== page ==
Cantillon: Apple hype-machine in overdrive
Rumours abound but tablet news looks likely
Apple still finds itself in the driving seat of a product segment it has effectively pioneered. And that’s why the public – and the media – pays so much attention to Apple events. Photograph: Simon Dawson/Bloomberg
The Apple hype is in full flow. Few firms generate as much free – and often fawning – publicity for a product launch as the design-orientated tech giant. A master of the dark art of PR, it need only send out invites to a media event for the web to become engulfed in speculation about fantastic, and often fantastical, new products.
This week, all the media invites had to say was that the tech giant had “a lot to cover” and the rumour mill went into overdrive. For some “experts”, the clue was in the wording: “cover” was enough to drive speculation yesterday that Apple was planning a range of iPad covers to counter the keypad feature on the Microsoft Surface. Admittedly that’s the only feature Apple should bother replicating from the Microsoft device, given the poor sales performance of the Surface since its launch.
Whatever about new covers, the reckoning is that we are likely to encounter a new iPad and second generation iPad mini at this evening’s launch. Alongside these will be release dates for the new Mac Pro and updates to the MacBook Pro laptop range.
We should, of course, take all this speculation with a pinch of salt – remember all the talk of the iWatch before last month’s Apple media event of the iPhone 5C and 5S? This times there does seem some merit to the rumours, at least concerning new tablets.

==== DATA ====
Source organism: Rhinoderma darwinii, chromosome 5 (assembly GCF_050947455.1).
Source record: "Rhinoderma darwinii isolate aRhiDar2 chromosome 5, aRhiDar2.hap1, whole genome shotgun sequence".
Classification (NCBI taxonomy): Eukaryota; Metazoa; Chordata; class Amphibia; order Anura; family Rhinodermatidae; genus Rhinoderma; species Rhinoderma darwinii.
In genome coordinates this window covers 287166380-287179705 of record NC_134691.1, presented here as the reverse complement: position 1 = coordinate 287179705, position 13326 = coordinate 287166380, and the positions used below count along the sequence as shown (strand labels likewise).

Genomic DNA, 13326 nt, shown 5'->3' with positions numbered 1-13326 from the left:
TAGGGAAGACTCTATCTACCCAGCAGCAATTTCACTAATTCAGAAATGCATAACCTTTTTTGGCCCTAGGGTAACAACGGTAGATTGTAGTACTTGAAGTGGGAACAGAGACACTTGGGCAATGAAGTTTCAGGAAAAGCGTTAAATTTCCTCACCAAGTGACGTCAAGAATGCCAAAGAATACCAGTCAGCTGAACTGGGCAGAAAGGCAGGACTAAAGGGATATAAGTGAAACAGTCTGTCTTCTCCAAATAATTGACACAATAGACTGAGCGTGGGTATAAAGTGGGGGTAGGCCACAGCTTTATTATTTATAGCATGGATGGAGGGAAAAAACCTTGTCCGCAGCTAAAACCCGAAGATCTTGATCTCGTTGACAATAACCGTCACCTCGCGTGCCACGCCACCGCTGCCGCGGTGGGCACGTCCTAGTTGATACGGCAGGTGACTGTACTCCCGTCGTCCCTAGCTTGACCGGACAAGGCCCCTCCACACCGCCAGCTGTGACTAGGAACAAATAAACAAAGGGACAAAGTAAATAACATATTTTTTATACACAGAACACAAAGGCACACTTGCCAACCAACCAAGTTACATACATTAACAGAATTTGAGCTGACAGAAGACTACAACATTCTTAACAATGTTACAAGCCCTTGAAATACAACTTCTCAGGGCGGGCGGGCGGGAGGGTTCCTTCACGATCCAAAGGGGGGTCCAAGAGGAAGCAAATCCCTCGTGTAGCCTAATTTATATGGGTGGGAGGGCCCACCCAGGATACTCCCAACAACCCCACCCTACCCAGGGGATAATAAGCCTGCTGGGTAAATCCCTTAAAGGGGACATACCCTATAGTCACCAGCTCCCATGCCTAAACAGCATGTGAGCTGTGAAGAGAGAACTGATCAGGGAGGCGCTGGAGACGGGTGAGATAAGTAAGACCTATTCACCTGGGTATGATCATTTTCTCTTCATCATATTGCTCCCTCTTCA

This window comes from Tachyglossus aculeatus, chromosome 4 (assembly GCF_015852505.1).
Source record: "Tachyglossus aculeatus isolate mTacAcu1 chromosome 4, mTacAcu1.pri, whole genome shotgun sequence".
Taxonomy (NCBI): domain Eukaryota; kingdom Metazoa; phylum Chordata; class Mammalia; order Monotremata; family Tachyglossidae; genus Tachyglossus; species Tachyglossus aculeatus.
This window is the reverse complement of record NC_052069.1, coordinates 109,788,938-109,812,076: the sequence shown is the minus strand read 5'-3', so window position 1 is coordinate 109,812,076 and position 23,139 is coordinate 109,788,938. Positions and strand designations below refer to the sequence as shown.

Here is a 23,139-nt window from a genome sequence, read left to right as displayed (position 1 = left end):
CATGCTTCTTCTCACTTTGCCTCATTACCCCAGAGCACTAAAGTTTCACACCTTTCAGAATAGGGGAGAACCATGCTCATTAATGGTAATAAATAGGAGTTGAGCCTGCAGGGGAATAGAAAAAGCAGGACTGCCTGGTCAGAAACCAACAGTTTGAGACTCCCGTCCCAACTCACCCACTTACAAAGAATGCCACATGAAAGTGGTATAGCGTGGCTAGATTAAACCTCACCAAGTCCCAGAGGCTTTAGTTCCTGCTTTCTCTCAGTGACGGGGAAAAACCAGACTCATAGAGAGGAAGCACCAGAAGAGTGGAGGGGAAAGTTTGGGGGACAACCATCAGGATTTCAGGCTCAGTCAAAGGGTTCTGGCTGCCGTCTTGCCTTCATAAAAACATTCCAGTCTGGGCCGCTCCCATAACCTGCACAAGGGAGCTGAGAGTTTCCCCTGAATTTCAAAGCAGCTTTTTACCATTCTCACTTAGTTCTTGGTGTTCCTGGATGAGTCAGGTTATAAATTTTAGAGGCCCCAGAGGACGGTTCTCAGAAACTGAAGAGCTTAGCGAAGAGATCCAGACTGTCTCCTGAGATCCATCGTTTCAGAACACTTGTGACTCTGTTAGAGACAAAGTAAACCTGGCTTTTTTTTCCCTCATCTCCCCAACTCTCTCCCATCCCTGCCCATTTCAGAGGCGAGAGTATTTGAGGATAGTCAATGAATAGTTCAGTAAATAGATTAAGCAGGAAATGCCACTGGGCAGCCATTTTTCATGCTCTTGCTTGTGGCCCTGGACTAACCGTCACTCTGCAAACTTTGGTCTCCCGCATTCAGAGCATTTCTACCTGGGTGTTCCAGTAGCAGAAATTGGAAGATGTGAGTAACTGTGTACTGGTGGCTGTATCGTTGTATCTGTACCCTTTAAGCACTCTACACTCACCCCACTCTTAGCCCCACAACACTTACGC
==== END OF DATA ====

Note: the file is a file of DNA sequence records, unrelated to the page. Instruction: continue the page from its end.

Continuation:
Leaked photos suggest Apple is sticking with its 9.7-inch retina display on the iPad but making the design slimmer. It’s also likely to feature the new A7 64-bit processor and perhaps even the new Touch ID, Apple’s fingerprint sensor embedded in the home button of the new iPhone 5S.
In reality a refresh to Apple’s tablet range is needed. Apple needs its tablets to be the star attraction in this growing tech segment. Given that the design has remained static since 2011, the spotlight has moved to its rivals. In the face of these competing devices, mostly running on Google’s Android system, Apple saw its share of the tablet market contract to 32 per cent in the second quarter from 60 per cent a year earlier, according to researcher IDC.
It’s also facing market scrutiny after two straight quarters of declining profits and a share price that has slipped by more than 25 per cent since its record high in September 2012. The reality is that as with its iPhone, its tablets are facing tough competition from lower-cost rivals.
Yet for all the competitive pressure it faces, Apple still finds itself in the driving seat of a product segment it has effectively pioneered. And that’s why the public – and the media – pays so much attention to Apple’s product events.